Monday, January 30, 2006

- To continue the discussion I started in my last update, truly random numbers are almost impossible to achieve. Did you know that if you analyze large sets of data from many human-created resources, the number 1 will tend to appear as the first digit in the number, roughly 30% of the time? For example, if you measured the area of each river basin for every river on our planet, 30% of the time the first number appearing in the measurement of each river basin would be a 1. At any given time, if you look at all the prices of stocks for the Dow Jones industrial average over a given day, then nearly 1/3rd of the time the first digit in the price of that stock will be a 1. Look at the populations for the world's 1000 largest cities, and the number 1 will appear roughly 30% of the time for a given digit in the population. This phenomenon is known as Benford's Law, named after the physicist Frank Benford, who in 1938 discovered that human beings tend to favor the number 1 in their statistical record-keeping, even when a human-being is consciously trying to be as honest as possible with recording numbers. The IRS and enforcement officials use Benford's Law to expose tax-cheats and accounting frauds. Read the following article for a much better explanation:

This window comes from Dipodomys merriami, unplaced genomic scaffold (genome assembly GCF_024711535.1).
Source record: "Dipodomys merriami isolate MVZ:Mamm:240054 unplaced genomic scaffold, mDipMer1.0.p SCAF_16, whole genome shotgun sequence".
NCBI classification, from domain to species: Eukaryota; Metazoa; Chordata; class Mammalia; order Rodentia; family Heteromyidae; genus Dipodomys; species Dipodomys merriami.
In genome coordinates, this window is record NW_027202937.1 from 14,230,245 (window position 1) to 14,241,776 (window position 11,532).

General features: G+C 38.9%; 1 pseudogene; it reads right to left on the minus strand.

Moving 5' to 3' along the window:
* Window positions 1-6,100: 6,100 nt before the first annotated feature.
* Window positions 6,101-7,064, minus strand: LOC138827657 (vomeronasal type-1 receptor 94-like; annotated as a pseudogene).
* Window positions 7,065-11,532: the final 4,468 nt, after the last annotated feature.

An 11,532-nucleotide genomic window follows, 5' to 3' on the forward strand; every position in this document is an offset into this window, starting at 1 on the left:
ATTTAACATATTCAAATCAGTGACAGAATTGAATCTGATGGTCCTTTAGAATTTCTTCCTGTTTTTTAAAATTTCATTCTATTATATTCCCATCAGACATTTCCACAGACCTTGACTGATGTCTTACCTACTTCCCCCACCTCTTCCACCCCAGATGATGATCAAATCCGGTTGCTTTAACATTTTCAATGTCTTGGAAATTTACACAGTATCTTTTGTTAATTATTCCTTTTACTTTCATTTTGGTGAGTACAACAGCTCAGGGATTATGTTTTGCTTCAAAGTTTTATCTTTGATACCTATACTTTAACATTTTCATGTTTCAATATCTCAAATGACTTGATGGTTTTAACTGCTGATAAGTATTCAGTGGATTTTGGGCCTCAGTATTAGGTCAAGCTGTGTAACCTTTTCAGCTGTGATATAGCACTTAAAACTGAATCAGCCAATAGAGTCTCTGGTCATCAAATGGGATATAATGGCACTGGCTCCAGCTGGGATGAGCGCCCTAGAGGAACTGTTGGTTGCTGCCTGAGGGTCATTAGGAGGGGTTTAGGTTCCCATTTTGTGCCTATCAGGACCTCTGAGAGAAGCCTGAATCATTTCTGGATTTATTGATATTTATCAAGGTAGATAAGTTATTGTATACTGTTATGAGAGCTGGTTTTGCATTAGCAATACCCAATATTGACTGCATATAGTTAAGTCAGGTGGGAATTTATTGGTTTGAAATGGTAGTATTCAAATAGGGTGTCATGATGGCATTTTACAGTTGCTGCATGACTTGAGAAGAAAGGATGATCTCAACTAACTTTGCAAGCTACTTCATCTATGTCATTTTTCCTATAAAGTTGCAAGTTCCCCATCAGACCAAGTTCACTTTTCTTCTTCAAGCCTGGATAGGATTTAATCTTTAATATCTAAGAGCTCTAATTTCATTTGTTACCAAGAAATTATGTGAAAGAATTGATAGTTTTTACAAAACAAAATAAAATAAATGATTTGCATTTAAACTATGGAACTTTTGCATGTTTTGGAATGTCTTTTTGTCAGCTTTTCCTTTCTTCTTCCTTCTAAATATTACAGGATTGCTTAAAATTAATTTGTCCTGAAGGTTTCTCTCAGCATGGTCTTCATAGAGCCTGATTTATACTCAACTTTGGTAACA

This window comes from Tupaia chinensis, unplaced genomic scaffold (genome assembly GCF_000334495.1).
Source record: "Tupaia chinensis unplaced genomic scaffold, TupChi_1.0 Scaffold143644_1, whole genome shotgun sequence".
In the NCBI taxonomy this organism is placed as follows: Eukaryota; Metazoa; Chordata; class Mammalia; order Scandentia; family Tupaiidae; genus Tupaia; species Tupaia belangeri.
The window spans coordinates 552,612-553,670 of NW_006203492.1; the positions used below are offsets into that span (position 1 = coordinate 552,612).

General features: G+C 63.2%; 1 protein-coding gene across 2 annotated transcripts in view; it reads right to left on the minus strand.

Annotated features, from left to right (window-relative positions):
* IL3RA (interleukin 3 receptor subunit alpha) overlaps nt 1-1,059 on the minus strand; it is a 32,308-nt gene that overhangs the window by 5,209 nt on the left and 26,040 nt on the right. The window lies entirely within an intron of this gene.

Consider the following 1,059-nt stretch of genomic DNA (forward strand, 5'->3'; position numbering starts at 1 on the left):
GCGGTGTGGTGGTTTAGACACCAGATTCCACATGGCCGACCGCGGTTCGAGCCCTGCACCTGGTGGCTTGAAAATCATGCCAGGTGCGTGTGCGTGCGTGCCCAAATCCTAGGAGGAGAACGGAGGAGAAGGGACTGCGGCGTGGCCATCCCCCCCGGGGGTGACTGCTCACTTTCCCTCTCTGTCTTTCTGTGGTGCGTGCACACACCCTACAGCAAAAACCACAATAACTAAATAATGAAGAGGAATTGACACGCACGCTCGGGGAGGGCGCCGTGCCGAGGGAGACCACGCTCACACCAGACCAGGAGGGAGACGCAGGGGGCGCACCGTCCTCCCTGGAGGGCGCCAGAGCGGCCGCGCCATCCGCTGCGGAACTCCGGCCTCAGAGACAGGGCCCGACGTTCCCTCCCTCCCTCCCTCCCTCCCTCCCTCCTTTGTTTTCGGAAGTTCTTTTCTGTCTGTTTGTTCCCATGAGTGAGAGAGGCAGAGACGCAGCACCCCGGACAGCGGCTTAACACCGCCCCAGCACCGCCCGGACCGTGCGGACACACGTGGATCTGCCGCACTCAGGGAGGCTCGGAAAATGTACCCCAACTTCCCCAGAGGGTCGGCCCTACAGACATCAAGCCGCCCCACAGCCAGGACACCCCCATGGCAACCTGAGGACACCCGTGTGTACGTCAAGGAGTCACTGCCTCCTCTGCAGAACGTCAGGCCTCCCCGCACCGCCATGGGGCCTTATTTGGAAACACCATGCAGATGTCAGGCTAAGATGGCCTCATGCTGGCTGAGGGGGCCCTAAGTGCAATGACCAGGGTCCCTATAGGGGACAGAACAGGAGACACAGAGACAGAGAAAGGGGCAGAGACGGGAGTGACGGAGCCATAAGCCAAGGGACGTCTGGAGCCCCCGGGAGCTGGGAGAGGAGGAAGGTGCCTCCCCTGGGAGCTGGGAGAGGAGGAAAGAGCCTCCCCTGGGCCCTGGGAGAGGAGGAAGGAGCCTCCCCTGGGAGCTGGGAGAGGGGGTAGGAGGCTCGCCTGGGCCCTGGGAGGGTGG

- More number "1" goodness...before the advent of cable television, your typical television carried channels 2 to 13, and occassionally a few more channels between 14 to 60, depending on where you lived. How come no one ever used Channel 1? It seems to me that Channel 1 would have been the most coveted channel to broadcasters. Well, here's why broadcasters never used Channel 1:

- How to detect a two-way mirror. When I walk through a department store, I notice the many mirrors littered throughout the store. Obviously a department store has lots of mirrors so customers can look at the merchandise from a different point of view, but I have always wondered how many of those mirrors have a security camera behind them. Now I will know:

- Do you peruse internet messageboards? Most people with internet access read some sort of online forum to discuss common interests or hobbies. Here is a huge list of the busiest messageboards on the internet. I noticed messageboards are in the top 20. When the prequel movies were released last year, I was a constant contributor to forums.

- Businesses, schools, and of course the government employ webcams to monitor activity within their areas. Many of these webcams, whether the owner knows it or not, are exposed to the internet, for everyone to see. The following link provides live access to webcams all over the world, for your viewing pleasure. These arent voyeur webcams for spying on the private lives of people in their homes, or for even more risque endeavours. These are simply webcams situated on top of buildings, on street-lamps, or inside of public places. Its kind of fun to watch the typical hussle and bussle on a city street, or a university campus:

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